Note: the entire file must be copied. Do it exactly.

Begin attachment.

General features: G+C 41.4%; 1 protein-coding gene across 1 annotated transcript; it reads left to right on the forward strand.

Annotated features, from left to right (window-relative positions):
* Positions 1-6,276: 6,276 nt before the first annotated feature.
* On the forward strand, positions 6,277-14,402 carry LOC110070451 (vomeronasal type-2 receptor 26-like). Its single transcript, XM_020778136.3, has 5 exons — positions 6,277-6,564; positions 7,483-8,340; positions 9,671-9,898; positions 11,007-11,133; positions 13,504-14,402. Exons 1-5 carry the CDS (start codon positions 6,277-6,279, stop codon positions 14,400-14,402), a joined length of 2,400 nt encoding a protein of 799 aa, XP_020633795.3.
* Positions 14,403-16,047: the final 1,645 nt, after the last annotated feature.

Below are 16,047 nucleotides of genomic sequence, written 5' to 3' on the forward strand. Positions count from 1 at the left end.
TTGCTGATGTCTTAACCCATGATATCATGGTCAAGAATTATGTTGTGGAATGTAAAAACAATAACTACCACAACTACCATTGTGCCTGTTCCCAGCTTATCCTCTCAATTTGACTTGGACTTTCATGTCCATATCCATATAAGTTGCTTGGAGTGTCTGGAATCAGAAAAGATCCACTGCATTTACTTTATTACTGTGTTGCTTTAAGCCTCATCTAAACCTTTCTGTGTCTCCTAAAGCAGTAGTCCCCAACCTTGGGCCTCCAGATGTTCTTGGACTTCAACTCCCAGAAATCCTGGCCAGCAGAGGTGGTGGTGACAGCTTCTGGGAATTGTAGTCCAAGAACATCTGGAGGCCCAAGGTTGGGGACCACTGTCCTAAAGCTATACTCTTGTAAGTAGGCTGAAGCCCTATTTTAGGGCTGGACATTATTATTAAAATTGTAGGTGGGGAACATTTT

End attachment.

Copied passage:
General features: G+C 41.4%; 1 protein-coding gene across 1 annotated transcript; it reads left to right on the forward strand.

Annotated features, from left to right (window-relative positions):
* Positions 1-6,276: 6,276 nt before the first annotated feature.
* On the forward strand, positions 6,277-14,402 carry LOC110070451 (vomeronasal type-2 receptor 26-like). Its single transcript, XM_020778136.3, has 5 exons — positions 6,277-6,564; positions 7,483-8,340; positions 9,671-9,898; positions 11,007-11,133; positions 13,504-14,402. Exons 1-5 carry the CDS (start codon positions 6,277-6,279, stop codon positions 14,400-14,402), a joined length of 2,400 nt encoding a protein of 799 aa, XP_020633795.3.
* Positions 14,403-16,047: the final 1,645 nt, after the last annotated feature.

Below are 16,047 nucleotides of genomic sequence, written 5' to 3' on the forward strand. Positions count from 1 at the left end.
TTGCTGATGTCTTAACCCATGATATCATGGTCAAGAATTATGTTGTGGAATGTAAAAACAATAACTACCACAACTACCATTGTGCCTGTTCCCAGCTTATCCTCTCAATTTGACTTGGACTTTCATGTCCATATCCATATAAGTTGCTTGGAGTGTCTGGAATCAGAAAAGATCCACTGCATTTACTTTATTACTGTGTTGCTTTAAGCCTCATCTAAACCTTTCTGTGTCTCCTAAAGCAGTAGTCCCCAACCTTGGGCCTCCAGATGTTCTTGGACTTCAACTCCCAGAAATCCTGGCCAGCAGAGGTGGTGGTGACAGCTTCTGGGAATTGTAGTCCAAGAACATCTGGAGGCCCAAGGTTGGGGACCACTGTCCTAAAGCTATACTCTTGTAAGTAGGCTGAAGCCCTATTTTAGGGCTGGACATTATTATTAAAATTGTAGGTGGGGAACATTTT